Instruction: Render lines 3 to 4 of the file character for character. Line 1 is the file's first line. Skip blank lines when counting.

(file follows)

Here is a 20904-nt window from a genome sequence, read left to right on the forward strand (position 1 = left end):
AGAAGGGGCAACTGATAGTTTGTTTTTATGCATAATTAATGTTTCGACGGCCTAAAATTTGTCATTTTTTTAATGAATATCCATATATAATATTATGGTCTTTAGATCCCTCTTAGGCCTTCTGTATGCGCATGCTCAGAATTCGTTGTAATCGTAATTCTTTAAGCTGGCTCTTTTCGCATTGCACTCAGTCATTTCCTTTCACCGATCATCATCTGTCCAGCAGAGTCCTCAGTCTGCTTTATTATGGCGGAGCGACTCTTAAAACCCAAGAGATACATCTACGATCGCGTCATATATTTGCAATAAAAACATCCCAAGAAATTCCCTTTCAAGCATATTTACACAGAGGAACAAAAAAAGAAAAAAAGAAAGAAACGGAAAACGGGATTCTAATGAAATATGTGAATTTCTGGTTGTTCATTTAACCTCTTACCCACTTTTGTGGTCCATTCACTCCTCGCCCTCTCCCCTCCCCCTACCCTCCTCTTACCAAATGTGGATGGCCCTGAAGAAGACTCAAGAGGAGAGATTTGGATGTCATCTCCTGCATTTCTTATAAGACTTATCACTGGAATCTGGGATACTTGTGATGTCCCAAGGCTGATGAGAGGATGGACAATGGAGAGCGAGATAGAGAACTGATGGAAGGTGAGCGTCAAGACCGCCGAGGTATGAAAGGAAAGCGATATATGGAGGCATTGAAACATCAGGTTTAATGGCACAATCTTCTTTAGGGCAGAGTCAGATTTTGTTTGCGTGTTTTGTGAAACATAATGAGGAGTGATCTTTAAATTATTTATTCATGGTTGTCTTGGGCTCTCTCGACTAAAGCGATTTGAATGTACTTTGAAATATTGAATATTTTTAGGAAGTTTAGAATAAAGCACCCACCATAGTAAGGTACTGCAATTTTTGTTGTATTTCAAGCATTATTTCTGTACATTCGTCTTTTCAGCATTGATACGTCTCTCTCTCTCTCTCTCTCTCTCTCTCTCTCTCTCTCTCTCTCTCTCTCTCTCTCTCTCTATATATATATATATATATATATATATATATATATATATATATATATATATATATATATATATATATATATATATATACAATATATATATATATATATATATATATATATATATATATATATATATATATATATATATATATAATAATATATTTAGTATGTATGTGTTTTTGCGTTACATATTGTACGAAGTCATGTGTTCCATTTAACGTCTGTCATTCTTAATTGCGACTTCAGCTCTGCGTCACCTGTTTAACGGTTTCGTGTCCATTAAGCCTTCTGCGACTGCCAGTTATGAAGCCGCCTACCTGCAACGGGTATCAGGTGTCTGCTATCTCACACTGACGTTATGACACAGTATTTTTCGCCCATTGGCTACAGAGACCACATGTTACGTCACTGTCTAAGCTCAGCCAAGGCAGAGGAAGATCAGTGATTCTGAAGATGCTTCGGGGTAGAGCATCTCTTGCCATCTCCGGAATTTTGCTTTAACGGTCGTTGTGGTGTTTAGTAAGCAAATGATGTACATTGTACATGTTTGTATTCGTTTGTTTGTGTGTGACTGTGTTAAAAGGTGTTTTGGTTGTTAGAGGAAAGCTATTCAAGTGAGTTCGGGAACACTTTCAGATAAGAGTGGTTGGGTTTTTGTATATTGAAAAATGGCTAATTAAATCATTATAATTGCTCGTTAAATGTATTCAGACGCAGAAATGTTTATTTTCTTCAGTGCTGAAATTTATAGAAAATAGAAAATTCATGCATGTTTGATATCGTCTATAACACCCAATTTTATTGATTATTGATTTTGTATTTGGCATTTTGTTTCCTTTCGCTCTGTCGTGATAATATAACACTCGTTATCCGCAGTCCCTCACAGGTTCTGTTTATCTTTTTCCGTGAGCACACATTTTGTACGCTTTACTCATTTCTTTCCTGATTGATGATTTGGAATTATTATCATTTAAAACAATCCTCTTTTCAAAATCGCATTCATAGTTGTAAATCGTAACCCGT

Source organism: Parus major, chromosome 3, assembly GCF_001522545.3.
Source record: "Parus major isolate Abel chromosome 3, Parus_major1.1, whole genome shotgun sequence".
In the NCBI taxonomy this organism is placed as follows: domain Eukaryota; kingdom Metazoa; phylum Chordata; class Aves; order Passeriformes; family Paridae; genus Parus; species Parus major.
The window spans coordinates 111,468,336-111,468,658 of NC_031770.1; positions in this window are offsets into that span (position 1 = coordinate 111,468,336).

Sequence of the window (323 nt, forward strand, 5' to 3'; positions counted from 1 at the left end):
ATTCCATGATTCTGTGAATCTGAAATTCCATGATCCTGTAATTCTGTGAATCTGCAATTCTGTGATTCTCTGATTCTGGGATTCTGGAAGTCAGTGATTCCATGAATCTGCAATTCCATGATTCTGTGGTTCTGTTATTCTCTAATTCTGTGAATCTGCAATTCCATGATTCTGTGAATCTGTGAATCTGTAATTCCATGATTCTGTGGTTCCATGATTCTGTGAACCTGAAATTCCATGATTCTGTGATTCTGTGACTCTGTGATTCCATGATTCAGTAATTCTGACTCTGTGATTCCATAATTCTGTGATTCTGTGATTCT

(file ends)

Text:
Source organism: Parus major, chromosome 3, assembly GCF_001522545.3.
Source record: "Parus major isolate Abel chromosome 3, Parus_major1.1, whole genome shotgun sequence".